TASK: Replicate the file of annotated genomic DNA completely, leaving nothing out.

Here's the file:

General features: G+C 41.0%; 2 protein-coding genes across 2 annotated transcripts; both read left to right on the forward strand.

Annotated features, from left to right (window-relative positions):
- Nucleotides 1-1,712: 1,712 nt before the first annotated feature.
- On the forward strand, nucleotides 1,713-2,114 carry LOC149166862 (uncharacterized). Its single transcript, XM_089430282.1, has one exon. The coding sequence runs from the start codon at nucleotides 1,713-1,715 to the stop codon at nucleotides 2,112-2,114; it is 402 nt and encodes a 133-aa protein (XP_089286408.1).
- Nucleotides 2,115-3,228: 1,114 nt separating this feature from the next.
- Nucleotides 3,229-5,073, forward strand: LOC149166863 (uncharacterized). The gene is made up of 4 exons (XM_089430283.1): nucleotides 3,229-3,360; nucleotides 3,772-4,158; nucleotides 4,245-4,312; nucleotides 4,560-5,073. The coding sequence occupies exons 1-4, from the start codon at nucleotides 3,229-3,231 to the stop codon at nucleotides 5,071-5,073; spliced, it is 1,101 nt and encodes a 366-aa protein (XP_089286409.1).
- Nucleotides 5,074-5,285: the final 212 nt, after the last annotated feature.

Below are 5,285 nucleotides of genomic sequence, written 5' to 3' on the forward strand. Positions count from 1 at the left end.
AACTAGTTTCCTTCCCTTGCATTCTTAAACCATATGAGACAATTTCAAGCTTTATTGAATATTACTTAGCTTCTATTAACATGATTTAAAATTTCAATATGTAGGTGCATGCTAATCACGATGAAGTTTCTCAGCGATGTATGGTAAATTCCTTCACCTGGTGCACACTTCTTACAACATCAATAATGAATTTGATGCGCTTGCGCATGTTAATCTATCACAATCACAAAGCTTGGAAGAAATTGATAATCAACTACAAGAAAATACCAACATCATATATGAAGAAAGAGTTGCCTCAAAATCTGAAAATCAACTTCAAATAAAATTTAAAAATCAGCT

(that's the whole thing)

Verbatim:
General features: G+C 41.0%; 2 protein-coding genes across 2 annotated transcripts; both read left to right on the forward strand.

Annotated features, from left to right (window-relative positions):
- Nucleotides 1-1,712: 1,712 nt before the first annotated feature.
- On the forward strand, nucleotides 1,713-2,114 carry LOC149166862 (uncharacterized). Its single transcript, XM_089430282.1, has one exon. The coding sequence runs from the start codon at nucleotides 1,713-1,715 to the stop codon at nucleotides 2,112-2,114; it is 402 nt and encodes a 133-aa protein (XP_089286408.1).
- Nucleotides 2,115-3,228: 1,114 nt separating this feature from the next.
- Nucleotides 3,229-5,073, forward strand: LOC149166863 (uncharacterized). The gene is made up of 4 exons (XM_089430283.1): nucleotides 3,229-3,360; nucleotides 3,772-4,158; nucleotides 4,245-4,312; nucleotides 4,560-5,073. The coding sequence occupies exons 1-4, from the start codon at nucleotides 3,229-3,231 to the stop codon at nucleotides 5,071-5,073; spliced, it is 1,101 nt and encodes a 366-aa protein (XP_089286409.1).
- Nucleotides 5,074-5,285: the final 212 nt, after the last annotated feature.

Below are 5,285 nucleotides of genomic sequence, written 5' to 3' on the forward strand. Positions count from 1 at the left end.
AACTAGTTTCCTTCCCTTGCATTCTTAAACCATATGAGACAATTTCAAGCTTTATTGAATATTACTTAGCTTCTATTAACATGATTTAAAATTTCAATATGTAGGTGCATGCTAATCACGATGAAGTTTCTCAGCGATGTATGGTAAATTCCTTCACCTGGTGCACACTTCTTACAACATCAATAATGAATTTGATGCGCTTGCGCATGTTAATCTATCACAATCACAAAGCTTGGAAGAAATTGATAATCAACTACAAGAAAATACCAACATCATATATGAAGAAAGAGTTGCCTCAAAATCTGAAAATCAACTTCAAATAAAATTTAAAAATCAGCT